Is Clinton being Trumped in the online ad war?

Unruly's global head of content and PR analyses the stats to uncover which of the US presidential candidates are better received by voters.

We have only two months to go until the end of what has seemed like the longest presidential election in US history. So as we reach the business end of what has been one of the most divisive and controversial elections in living memory, which candidate is winning 2016’s online ad war?

You only need to cast your minds back to President Barack Obama’s 2008 win to see how a smart digital strategy can have a dramatic influence on undecided voters.

Fast forward to 2016, and whose key messages are resonating more strongly with voters? Whose ad strategy is proving to be more effective in these crucial final months before polling day?

To help answer these questions, video ad tech company Unruly today begins a series of articles analysing how each of the candidates’ ads are being received by voters.

Using its new content testing tool, Unruly EQ, which launched today in partnership with Nielsen, emotional analytics company Affectiva and music data analysis experts Moodagent, Unruly looked at two competing ads from Donald Trump and Hillary Clinton’s election campaigns to see how effective they are.

This is only the start, as Unruly will be testing more ads in the lead-up to Election Day.

Unruly tested a nationally representative sample of 1,091 people over the age of 18 from across the United States about Trump’s "Make America great again" ad and Clinton’s "Fighting for you" video using both biometric and emotional testing tools.

The tests evaluated how well the core messages of the ads were received, what the perception of the two candidates were and whether the ads had any impact on the people who watched them.

What were the most prominent emotions people felt while watching the two ads?

Unsurprisingly, the negative tone of Donald Trump’s "Make America great again" meant that it was far less likely to evoke strong positive emotions than Hillary Clinton’s ad, which had a much more uplifting and inspirational message. However, both videos evoked more intense positive emotions than the average US ad campaign.

Looking at the heat map below, both videos evoked strong feelings of pride (possibly US national pride), happiness (at the thought of the new president making a difference) and inspiration (to vote for the candidate), the Clinton video more so for each emotion.

Clinton also warmed some viewers with her heartfelt message of wanting to help minority groups. Trump’s negative and combative tone meant few viewers felt particularly warm while watching his ad. It also indicates that viewers possibly felt less empathy towards him and his ideals.

Both ads attracted much more intense primal emotions (fear and anger) than the US average, possibly reflecting the polarising nature of both candidates and politics in general. Viewers who disagreed with the policies of Trump or Clinton were angered by their videos.

Again, unsurprisingly for two controversial candidates, both ads attracted higher-than-average feelings of contempt and disgust.

Political ads are always going to attract more negative emotions than normal ads, with partisan supporters of one candidate likely to respond badly to the other candidate’s policies, and it was certainly the case with these two campaigns.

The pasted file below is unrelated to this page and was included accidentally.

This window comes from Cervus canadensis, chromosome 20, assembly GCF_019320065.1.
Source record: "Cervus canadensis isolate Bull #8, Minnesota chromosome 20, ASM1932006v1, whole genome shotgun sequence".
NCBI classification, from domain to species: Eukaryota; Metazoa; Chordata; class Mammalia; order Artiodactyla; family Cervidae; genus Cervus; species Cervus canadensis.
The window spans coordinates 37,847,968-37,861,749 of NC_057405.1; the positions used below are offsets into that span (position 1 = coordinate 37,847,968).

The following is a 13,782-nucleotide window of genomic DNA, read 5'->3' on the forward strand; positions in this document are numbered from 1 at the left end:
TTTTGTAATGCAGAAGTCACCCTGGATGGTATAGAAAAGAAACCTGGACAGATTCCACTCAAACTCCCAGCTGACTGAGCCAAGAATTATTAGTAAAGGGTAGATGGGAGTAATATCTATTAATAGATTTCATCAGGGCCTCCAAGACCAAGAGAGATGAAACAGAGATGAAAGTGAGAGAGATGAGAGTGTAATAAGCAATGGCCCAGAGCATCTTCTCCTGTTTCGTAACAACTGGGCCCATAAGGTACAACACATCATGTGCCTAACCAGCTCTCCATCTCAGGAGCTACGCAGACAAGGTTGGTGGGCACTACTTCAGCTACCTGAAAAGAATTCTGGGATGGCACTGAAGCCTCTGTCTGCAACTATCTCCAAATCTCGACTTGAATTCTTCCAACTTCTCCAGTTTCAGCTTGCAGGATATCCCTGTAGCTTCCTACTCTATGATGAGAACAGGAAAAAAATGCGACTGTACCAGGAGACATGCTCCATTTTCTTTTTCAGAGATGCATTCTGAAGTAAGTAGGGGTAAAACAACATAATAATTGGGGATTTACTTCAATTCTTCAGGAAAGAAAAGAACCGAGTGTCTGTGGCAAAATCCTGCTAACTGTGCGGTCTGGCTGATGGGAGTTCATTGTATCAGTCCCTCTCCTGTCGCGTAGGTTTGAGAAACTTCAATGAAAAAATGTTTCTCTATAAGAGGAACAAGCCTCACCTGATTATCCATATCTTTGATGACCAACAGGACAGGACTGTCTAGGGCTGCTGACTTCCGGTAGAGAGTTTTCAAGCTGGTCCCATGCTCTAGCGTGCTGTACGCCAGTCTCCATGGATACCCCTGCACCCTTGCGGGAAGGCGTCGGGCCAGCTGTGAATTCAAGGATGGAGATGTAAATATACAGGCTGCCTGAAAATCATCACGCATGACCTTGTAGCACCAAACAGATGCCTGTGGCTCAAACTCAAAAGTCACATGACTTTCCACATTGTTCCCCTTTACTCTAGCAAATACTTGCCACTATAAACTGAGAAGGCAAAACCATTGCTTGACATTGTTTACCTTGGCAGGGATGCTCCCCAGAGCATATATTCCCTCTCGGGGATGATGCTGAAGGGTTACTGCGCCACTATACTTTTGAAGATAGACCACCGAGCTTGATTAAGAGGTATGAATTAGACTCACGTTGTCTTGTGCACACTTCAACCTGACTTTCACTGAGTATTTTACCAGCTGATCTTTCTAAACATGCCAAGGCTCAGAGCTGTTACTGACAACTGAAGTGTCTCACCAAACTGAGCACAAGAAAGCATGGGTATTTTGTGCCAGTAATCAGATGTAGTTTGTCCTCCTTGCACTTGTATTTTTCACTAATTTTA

With his message of fear and an America on the slide, 16% of viewers felt strong feelings of contempt toward Donald Trump’s ad. Hillary’s ad, despite its positive tone and upbeat, inspirational message, attracted even greater levels of contempt.

Hillary’s ad also left people feeling three times more disgusted than the US average, while Trump’s ad was over five times the norm.

Are the candidates’ key messages resonating with viewers?

Viewers were asked whether they agreed with the core messages put forward by the two ads. Here are the results:

One of Trump’s key messages is that he is the person to "Make America great again". Forty-four per cent of viewers either disagreed or strongly disagreed with that statement after watching the campaign ad. However, it was a polarised verdict, with 38% of viewers either agreeing or strongly agreeing with the statement.

When asked about another core message of Trump’s ad, "Politicians are all talk, but Trump will get things done", viewers were more likely to strongly disagree.

In both cases, 18% of people were on the fence, neither agreeing nor disagreeing. Ultimately, viewers were most likely to strongly disagree with the two key messages of Trump’s videos.

This could spell disaster for Trump as it indicates that despite appealing to a core group of supporters, his ads are failing to convince the broader population.

Hillary Clinton
Only 25% of respondents either disagreed or strongly disagreed with Hillary Clinton’s key message that she would "support all faiths/genders/sexualities", versus 62% who agreed or strongly agreed that she would achieve this.

The same was true of Clinton’s second statement, with the majority of respondents either agreeing or strongly agreeing with the statement, "Hillary Clinton will help solve the challenges facing women and girls in America", after watching the campaign ad.

Overall, viewers were much more likely to agree than disagree with Clinton’s key messages than Trump’s.

How effectively did the ads represent the values of the candidates?

Clinton outperformed Trump on all of the brand values tested. She was deemed to be more authentic, innovative, empowering and relatable than Trump.